Thank you all for enthusiastically supporting the African American Intellectual History Society (AAIHS). The blog has been doing tremendously well, with an average of 150,000 visitors per month. Last month was one of our most successful months on the blog, with more than 300,000 viewers! Our subscriber list is rapidly growing and we have a strong presence on social media. I am excited about these developments. However, I also desire to see us expand our readership—and our reach—even further.
Over the next few weeks, we will be making some significant changes on the blog, which I firmly believe will help us advance these goals. As we expand our reach and impact, please know that I remain fully committed to ensuring that we maintain the high level of quality for which we are known.
First, we are launching a new website in January 2017. This new site will make it significantly easier for readers to access more of the superb content on our blog, including author interviews, book features, and syllabi. To make this transition a smooth one, we’re taking a break from December 24 to January 1. During this period, we will not publish any new pieces and the site will be down for maintenance. Be sure to download your favorite pieces before December 24 (and don’t worry—older content will be available on the new site). The blog will resume regular activities on January 2, 2017. During this down time, our editing team will be taking a much needed break, but we’re looking forward to jumping back into the swing of things in the new year.
Second, we are introducing a new name for our blog. The organization will remain the African American Intellectual History Society (AAIHS). However, our blog will now be called Black Perspectives. You’ll see this new name reflected on our new website and on social media accounts. This move will help to broaden our readership even more—and save many of you from struggling to remember the tongue-twister “AAIHS.” More importantly, the new name reflects the core of our organizational mission—to foster dialogue about researching, writing, and teaching black thought and culture.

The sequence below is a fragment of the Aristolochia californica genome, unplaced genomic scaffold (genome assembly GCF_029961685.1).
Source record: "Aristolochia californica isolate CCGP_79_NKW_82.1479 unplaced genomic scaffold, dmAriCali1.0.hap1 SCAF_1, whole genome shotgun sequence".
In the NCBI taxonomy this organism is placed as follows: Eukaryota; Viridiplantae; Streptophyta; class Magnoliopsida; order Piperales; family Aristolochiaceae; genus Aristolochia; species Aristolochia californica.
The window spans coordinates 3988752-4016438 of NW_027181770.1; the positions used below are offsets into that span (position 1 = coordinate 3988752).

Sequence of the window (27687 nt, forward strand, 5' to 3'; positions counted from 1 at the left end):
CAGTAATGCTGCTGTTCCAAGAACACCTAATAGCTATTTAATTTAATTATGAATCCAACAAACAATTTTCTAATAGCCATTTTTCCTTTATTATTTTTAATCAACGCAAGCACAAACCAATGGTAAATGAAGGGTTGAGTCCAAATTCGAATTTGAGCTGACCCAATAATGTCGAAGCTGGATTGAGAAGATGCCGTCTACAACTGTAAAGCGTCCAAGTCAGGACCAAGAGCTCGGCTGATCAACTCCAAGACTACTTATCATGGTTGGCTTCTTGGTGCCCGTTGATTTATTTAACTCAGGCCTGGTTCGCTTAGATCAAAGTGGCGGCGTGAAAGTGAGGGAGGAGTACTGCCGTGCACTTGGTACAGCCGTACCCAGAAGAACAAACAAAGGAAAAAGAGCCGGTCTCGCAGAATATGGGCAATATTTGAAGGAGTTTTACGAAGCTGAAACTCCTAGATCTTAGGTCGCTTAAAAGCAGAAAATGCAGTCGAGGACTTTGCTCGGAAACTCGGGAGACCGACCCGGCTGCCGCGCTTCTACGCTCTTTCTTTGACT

We’re also adding some new and dynamic bloggers, including J.T. Roane, a brilliant young scholar from Tappahannock, Virginia. Roane is the 2016-2017 McPherson/Eveillard Postdoctoral Fellow at Smith College. He will contribute pieces on black queer politics, the intersections between the history of science, medicine, public health, and the broader social history of the late 20th-century United States. Roane is currently at work on a manuscript titled “Sovereignty in the City: Black Infrastructures and the Politics of Place in 20-Century Philadelphia.” He received his doctorate in history in 2016 from Columbia University.
In 2017, we’re continuing to expand the boundaries of black intellectual history (the theme of our upcoming conference). To that end, we will be featuring a diverse group of black intellectuals on the blog who are leaders and trailblazers in their respective fields. In January, we’re featuring a two-part interview with Speech from the two-time Grammy award winning Hip Hop group Arrested Development. In this two-part interview with blogger Guy Emerson Mount, Speech shares his views on a range of topics including music, black internationalism, politics, and religion.
Many of you have asked for more forums and roundtables—we’re planning to offer more in 2017. The first roundtable, scheduled for January 22–27, will be on Heather Ann Thompson’s highly acclaimed new book, Blood in the Water. For the first time ever (and hopefully not the last), we’re teaming up with the Journal of Civil and Human Rights. Abridged versions of the responses will appear on our blog and the longer versions will be published in the journal several months later.
In recognition of the anniversary of Malcolm X’s assassination, we’re featuring a forum on the blog in February 2017 that will bring together a diverse group of scholars to reflect on Malcolm’s life and legacy. During this week-long forum, each scholar will offer insights on the lasting influence and significance of Malcolm’s ideas for current political movements in the United States and abroad. Moderated by blogger Garrett Felber, this forum will feature posts by Zaheer Ali; Laura Warren Hill; Alaina Morgan; Ibram X. Kendi; Maytha Alhassen; Amy Ongiri; and Russell Rickford. Other exciting forums and roundtables are in the works, including one on Sowande’ Mustakeem‘s new book Slavery at Sea. We will provide more updates in the coming weeks.
The success of the AAIHS blog is a testament to your unwavering support. On behalf of the editing team, thank you. We look forward to bringing more exciting content to you in 2017. As always, we welcome constructive feedback and suggestions–feel free to share them in the comments section below.
Keisha N. Blain, Senior Blog Editorpermission.